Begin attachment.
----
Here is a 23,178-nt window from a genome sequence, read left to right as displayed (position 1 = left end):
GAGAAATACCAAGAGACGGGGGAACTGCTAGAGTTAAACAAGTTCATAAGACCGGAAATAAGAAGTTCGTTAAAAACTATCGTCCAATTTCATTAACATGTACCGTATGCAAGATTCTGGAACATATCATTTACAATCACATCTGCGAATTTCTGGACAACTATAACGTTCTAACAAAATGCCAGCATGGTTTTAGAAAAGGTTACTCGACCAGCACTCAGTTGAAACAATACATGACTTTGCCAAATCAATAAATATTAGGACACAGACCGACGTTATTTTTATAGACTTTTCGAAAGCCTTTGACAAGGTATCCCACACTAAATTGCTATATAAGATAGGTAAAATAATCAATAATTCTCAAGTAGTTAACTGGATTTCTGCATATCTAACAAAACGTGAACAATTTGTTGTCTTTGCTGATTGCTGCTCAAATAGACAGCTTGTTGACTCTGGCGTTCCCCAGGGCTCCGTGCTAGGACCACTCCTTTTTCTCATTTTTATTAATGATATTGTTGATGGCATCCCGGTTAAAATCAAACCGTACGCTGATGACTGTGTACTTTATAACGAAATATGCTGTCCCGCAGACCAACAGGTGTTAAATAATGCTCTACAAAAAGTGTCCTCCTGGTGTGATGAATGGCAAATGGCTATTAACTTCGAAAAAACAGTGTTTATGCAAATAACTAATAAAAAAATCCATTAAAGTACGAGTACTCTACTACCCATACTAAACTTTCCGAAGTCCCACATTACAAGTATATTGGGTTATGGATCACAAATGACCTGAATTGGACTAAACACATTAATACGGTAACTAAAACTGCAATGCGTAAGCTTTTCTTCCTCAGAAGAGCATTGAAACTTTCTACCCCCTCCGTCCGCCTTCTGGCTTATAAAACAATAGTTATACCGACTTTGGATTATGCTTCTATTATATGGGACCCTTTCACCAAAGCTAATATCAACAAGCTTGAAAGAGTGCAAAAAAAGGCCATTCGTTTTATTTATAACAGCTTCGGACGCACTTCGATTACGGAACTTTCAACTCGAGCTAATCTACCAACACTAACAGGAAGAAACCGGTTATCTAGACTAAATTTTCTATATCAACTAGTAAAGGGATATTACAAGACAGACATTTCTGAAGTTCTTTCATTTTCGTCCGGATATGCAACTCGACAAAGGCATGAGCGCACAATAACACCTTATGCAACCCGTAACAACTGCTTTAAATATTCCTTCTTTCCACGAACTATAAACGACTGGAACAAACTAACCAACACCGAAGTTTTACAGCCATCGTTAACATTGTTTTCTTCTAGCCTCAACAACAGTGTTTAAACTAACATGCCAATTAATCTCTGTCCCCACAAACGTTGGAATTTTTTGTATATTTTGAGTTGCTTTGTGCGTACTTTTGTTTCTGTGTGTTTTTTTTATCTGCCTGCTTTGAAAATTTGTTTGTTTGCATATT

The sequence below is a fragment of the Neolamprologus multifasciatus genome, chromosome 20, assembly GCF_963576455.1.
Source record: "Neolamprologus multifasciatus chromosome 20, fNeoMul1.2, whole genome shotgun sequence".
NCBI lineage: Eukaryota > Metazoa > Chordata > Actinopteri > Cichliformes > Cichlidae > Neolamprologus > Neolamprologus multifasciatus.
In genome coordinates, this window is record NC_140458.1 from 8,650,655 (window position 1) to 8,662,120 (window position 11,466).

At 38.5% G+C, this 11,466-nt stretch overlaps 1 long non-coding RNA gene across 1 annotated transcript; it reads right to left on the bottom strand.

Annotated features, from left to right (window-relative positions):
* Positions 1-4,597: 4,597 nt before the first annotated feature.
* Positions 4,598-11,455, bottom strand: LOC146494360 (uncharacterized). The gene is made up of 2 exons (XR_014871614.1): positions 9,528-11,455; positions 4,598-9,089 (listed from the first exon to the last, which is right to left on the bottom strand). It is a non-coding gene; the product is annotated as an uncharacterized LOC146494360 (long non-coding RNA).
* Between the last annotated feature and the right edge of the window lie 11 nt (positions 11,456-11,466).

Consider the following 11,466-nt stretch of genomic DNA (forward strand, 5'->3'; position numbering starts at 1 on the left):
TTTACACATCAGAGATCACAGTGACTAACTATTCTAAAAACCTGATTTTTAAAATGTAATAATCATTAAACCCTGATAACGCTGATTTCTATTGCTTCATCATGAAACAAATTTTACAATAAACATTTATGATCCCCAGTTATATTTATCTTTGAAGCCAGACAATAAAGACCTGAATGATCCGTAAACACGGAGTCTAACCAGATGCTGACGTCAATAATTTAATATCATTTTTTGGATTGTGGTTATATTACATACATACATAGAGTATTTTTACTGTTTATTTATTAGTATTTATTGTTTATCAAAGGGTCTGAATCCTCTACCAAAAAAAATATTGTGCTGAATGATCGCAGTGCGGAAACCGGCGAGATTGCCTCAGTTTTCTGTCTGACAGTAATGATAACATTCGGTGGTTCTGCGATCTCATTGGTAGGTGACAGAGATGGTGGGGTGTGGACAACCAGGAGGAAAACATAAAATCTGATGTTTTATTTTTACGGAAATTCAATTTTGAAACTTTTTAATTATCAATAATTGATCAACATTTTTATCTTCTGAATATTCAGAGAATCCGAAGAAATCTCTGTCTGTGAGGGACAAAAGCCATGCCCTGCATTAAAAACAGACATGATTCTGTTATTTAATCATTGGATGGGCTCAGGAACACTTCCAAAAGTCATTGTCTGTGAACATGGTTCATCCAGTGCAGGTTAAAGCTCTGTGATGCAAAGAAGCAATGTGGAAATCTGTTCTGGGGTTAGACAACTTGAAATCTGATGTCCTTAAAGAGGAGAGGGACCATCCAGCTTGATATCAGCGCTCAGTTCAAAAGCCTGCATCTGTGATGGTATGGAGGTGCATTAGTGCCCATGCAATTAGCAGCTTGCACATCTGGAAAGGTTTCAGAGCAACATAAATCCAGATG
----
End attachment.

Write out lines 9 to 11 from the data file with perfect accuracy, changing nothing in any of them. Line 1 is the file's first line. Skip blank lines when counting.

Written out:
* Positions 1-4,597: 4,597 nt before the first annotated feature.
* Positions 4,598-11,455, bottom strand: LOC146494360 (uncharacterized). The gene is made up of 2 exons (XR_014871614.1): positions 9,528-11,455; positions 4,598-9,089 (listed from the first exon to the last, which is right to left on the bottom strand). It is a non-coding gene; the product is annotated as an uncharacterized LOC146494360 (long non-coding RNA).
* Between the last annotated feature and the right edge of the window lie 11 nt (positions 11,456-11,466).